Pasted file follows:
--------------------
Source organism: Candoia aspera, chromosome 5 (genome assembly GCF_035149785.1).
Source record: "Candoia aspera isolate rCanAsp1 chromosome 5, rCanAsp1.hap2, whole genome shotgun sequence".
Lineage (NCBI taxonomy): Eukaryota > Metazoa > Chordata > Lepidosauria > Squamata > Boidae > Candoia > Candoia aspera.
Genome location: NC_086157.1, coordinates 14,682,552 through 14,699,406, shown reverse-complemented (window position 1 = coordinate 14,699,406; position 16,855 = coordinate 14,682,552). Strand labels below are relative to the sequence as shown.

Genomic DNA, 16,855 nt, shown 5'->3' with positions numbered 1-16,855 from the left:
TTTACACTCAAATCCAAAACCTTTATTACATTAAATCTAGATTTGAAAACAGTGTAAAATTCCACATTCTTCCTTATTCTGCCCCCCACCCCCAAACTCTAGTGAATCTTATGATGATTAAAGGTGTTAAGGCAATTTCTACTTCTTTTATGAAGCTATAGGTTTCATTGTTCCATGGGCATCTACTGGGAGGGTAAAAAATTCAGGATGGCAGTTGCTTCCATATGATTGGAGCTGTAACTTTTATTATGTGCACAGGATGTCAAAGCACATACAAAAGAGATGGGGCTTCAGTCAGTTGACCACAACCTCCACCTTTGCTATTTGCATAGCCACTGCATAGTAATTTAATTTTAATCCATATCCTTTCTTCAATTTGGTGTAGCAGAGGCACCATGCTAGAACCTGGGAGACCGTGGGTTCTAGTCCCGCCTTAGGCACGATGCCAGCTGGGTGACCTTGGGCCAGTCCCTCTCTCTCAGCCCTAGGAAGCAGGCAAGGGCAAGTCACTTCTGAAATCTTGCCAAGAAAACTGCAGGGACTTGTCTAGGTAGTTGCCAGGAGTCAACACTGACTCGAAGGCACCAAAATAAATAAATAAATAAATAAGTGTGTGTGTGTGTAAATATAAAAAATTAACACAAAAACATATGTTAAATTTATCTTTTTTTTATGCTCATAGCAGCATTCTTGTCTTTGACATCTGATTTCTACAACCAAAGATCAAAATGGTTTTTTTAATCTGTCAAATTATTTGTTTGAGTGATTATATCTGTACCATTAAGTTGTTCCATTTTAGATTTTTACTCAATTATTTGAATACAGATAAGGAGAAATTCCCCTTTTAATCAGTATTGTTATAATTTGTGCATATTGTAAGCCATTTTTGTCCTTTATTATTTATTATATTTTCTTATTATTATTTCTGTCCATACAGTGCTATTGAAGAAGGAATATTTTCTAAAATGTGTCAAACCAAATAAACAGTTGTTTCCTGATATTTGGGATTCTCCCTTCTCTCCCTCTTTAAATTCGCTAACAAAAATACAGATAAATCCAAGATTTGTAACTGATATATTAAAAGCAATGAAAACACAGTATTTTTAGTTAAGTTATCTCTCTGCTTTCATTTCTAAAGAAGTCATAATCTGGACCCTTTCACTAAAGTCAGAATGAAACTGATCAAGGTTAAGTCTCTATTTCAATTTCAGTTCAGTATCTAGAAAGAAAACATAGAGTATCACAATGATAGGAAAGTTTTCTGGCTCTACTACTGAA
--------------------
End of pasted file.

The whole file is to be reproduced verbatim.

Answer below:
Source organism: Candoia aspera, chromosome 5 (genome assembly GCF_035149785.1).
Source record: "Candoia aspera isolate rCanAsp1 chromosome 5, rCanAsp1.hap2, whole genome shotgun sequence".
Lineage (NCBI taxonomy): Eukaryota > Metazoa > Chordata > Lepidosauria > Squamata > Boidae > Candoia > Candoia aspera.
Genome location: NC_086157.1, coordinates 14,682,552 through 14,699,406, shown reverse-complemented (window position 1 = coordinate 14,699,406; position 16,855 = coordinate 14,682,552). Strand labels below are relative to the sequence as shown.

Genomic DNA, 16,855 nt, shown 5'->3' with positions numbered 1-16,855 from the left:
TTTACACTCAAATCCAAAACCTTTATTACATTAAATCTAGATTTGAAAACAGTGTAAAATTCCACATTCTTCCTTATTCTGCCCCCCACCCCCAAACTCTAGTGAATCTTATGATGATTAAAGGTGTTAAGGCAATTTCTACTTCTTTTATGAAGCTATAGGTTTCATTGTTCCATGGGCATCTACTGGGAGGGTAAAAAATTCAGGATGGCAGTTGCTTCCATATGATTGGAGCTGTAACTTTTATTATGTGCACAGGATGTCAAAGCACATACAAAAGAGATGGGGCTTCAGTCAGTTGACCACAACCTCCACCTTTGCTATTTGCATAGCCACTGCATAGTAATTTAATTTTAATCCATATCCTTTCTTCAATTTGGTGTAGCAGAGGCACCATGCTAGAACCTGGGAGACCGTGGGTTCTAGTCCCGCCTTAGGCACGATGCCAGCTGGGTGACCTTGGGCCAGTCCCTCTCTCTCAGCCCTAGGAAGCAGGCAAGGGCAAGTCACTTCTGAAATCTTGCCAAGAAAACTGCAGGGACTTGTCTAGGTAGTTGCCAGGAGTCAACACTGACTCGAAGGCACCAAAATAAATAAATAAATAAATAAGTGTGTGTGTGTGTAAATATAAAAAATTAACACAAAAACATATGTTAAATTTATCTTTTTTTTATGCTCATAGCAGCATTCTTGTCTTTGACATCTGATTTCTACAACCAAAGATCAAAATGGTTTTTTTAATCTGTCAAATTATTTGTTTGAGTGATTATATCTGTACCATTAAGTTGTTCCATTTTAGATTTTTACTCAATTATTTGAATACAGATAAGGAGAAATTCCCCTTTTAATCAGTATTGTTATAATTTGTGCATATTGTAAGCCATTTTTGTCCTTTATTATTTATTATATTTTCTTATTATTATTTCTGTCCATACAGTGCTATTGAAGAAGGAATATTTTCTAAAATGTGTCAAACCAAATAAACAGTTGTTTCCTGATATTTGGGATTCTCCCTTCTCTCCCTCTTTAAATTCGCTAACAAAAATACAGATAAATCCAAGATTTGTAACTGATATATTAAAAGCAATGAAAACACAGTATTTTTAGTTAAGTTATCTCTCTGCTTTCATTTCTAAAGAAGTCATAATCTGGACCCTTTCACTAAAGTCAGAATGAAACTGATCAAGGTTAAGTCTCTATTTCAATTTCAGTTCAGTATCTAGAAAGAAAACATAGAGTATCACAATGATAGGAAAGTTTTCTGGCTCTACTACTGAA